AAA ads discourage cell phone use while driving
Posted September 10, 2008
Charlotte, N.C. — AAA Carolinas launched an ad campaign at more than 50 North Carolina gas stations Wednesday to draw attention to the dangers of distracted driving, particularly using a cell phone while driving.
“Talking or texting on a cell phone distracts a driver, taking his attention off the road and putting him in danger of a crash,” Tom Crosby, president of the Carolina Motor Club Foundation for Traffic Safety, said in a statement.
Eighty percent of crashes and 65 percent of near-crashes occurred when drivers were distracted, primarily by wireless devices like cell phones or Blackberries, according to a 2008 study by the Virginia Tech Transportation Institute.
In the 2008 AAA Traffic Safety Culture Index, eight of 10 drivers rated distracted driving as a serious problem, but 53 percent of them admitted they had talked on their cell phone while driving in the past 30 days and 14 percent admitted they had read or sent a text message in the past 30 days.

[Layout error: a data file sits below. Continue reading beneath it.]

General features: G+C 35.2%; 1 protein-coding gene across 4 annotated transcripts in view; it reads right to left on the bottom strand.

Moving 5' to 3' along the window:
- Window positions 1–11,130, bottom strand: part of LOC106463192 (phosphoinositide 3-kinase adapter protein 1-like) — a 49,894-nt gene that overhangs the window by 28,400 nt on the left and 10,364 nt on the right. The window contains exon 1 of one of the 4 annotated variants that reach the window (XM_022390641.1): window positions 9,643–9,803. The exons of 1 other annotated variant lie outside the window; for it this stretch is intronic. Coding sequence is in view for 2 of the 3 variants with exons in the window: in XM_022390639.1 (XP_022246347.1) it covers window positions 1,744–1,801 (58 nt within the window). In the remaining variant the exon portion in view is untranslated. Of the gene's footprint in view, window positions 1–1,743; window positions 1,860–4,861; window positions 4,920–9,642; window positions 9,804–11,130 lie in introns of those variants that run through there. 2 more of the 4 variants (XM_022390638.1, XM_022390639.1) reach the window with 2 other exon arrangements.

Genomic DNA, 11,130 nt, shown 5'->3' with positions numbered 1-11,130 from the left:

The distracted-driving ads are on gas pumps in five counties: Wake, Durham, New Hanover, Pitt and Watauga. The counties were chosen based on an annual analysis by AAA Carolinas to identify the most dangerous counties for crashes and injuries per vehicle mile driven.
AAA Carolinas offers the following tips for cell phone use by drivers:
- Use a cell phone in a vehicle only when absolutely necessary. Any use of a cell phone while driving should be with a hands-free device.
- Don't take your hands off the wheel to either answer or initiate a cell phone call.
- Unexpected phone calls should go directly to voice mail. Pull off the road to check voice mail messages and return calls.
- Never use a cell phone to text a message while driving. Texting is one of the worst distractions because it requires both physical and mental attention, taking away attention from watching the road.